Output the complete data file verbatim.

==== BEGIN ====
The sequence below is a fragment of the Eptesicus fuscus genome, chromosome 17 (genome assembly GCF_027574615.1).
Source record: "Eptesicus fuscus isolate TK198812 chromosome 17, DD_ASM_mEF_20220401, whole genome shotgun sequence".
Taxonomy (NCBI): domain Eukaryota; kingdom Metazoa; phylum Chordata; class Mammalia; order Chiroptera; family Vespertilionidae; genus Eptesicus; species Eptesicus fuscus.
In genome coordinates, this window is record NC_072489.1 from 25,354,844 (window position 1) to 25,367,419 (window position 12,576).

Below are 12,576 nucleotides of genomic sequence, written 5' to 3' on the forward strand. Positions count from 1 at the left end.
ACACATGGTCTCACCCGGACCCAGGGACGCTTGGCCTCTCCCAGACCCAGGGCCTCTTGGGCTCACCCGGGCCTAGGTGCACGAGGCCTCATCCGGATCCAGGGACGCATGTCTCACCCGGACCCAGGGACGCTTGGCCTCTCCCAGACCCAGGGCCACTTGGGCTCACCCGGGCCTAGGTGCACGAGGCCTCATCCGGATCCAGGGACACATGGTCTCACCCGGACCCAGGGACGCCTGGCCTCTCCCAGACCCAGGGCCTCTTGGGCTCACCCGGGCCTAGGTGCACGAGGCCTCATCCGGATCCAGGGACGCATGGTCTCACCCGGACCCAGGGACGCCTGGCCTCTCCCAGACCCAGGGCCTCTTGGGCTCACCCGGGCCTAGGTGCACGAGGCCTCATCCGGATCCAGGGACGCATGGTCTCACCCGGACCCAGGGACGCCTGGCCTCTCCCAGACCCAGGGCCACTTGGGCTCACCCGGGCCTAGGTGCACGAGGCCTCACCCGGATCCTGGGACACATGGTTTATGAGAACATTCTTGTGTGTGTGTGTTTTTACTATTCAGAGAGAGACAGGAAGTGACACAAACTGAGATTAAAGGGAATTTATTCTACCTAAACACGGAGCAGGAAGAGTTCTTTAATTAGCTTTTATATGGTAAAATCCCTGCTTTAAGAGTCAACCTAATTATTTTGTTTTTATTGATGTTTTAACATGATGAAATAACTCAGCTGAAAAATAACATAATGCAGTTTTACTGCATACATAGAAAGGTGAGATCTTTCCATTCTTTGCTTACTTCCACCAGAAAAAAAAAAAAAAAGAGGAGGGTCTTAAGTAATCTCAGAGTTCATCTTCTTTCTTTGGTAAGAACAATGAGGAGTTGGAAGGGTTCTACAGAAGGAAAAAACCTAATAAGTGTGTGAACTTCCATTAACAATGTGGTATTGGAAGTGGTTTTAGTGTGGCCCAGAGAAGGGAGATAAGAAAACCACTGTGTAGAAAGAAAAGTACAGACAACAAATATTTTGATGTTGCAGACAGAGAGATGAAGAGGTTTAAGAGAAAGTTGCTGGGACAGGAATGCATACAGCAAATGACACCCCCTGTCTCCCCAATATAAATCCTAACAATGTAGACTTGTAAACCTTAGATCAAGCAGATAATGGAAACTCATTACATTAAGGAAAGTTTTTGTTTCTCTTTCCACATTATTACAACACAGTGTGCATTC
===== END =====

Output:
The sequence below is a fragment of the Eptesicus fuscus genome, chromosome 17 (genome assembly GCF_027574615.1).
Source record: "Eptesicus fuscus isolate TK198812 chromosome 17, DD_ASM_mEF_20220401, whole genome shotgun sequence".
Taxonomy (NCBI): domain Eukaryota; kingdom Metazoa; phylum Chordata; class Mammalia; order Chiroptera; family Vespertilionidae; genus Eptesicus; species Eptesicus fuscus.
In genome coordinates, this window is record NC_072489.1 from 25,354,844 (window position 1) to 25,367,419 (window position 12,576).

Below are 12,576 nucleotides of genomic sequence, written 5' to 3' on the forward strand. Positions count from 1 at the left end.
ACACATGGTCTCACCCGGACCCAGGGACGCTTGGCCTCTCCCAGACCCAGGGCCTCTTGGGCTCACCCGGGCCTAGGTGCACGAGGCCTCATCCGGATCCAGGGACGCATGTCTCACCCGGACCCAGGGACGCTTGGCCTCTCCCAGACCCAGGGCCACTTGGGCTCACCCGGGCCTAGGTGCACGAGGCCTCATCCGGATCCAGGGACACATGGTCTCACCCGGACCCAGGGACGCCTGGCCTCTCCCAGACCCAGGGCCTCTTGGGCTCACCCGGGCCTAGGTGCACGAGGCCTCATCCGGATCCAGGGACGCATGGTCTCACCCGGACCCAGGGACGCCTGGCCTCTCCCAGACCCAGGGCCTCTTGGGCTCACCCGGGCCTAGGTGCACGAGGCCTCATCCGGATCCAGGGACGCATGGTCTCACCCGGACCCAGGGACGCCTGGCCTCTCCCAGACCCAGGGCCACTTGGGCTCACCCGGGCCTAGGTGCACGAGGCCTCACCCGGATCCTGGGACACATGGTTTATGAGAACATTCTTGTGTGTGTGTGTTTTTACTATTCAGAGAGAGACAGGAAGTGACACAAACTGAGATTAAAGGGAATTTATTCTACCTAAACACGGAGCAGGAAGAGTTCTTTAATTAGCTTTTATATGGTAAAATCCCTGCTTTAAGAGTCAACCTAATTATTTTGTTTTTATTGATGTTTTAACATGATGAAATAACTCAGCTGAAAAATAACATAATGCAGTTTTACTGCATACATAGAAAGGTGAGATCTTTCCATTCTTTGCTTACTTCCACCAGAAAAAAAAAAAAAAAGAGGAGGGTCTTAAGTAATCTCAGAGTTCATCTTCTTTCTTTGGTAAGAACAATGAGGAGTTGGAAGGGTTCTACAGAAGGAAAAAACCTAATAAGTGTGTGAACTTCCATTAACAATGTGGTATTGGAAGTGGTTTTAGTGTGGCCCAGAGAAGGGAGATAAGAAAACCACTGTGTAGAAAGAAAAGTACAGACAACAAATATTTTGATGTTGCAGACAGAGAGATGAAGAGGTTTAAGAGAAAGTTGCTGGGACAGGAATGCATACAGCAAATGACACCCCCTGTCTCCCCAATATAAATCCTAACAATGTAGACTTGTAAACCTTAGATCAAGCAGATAATGGAAACTCATTACATTAAGGAAAGTTTTTGTTTCTCTTTCCACATTATTACAACACAGTGTGCATTC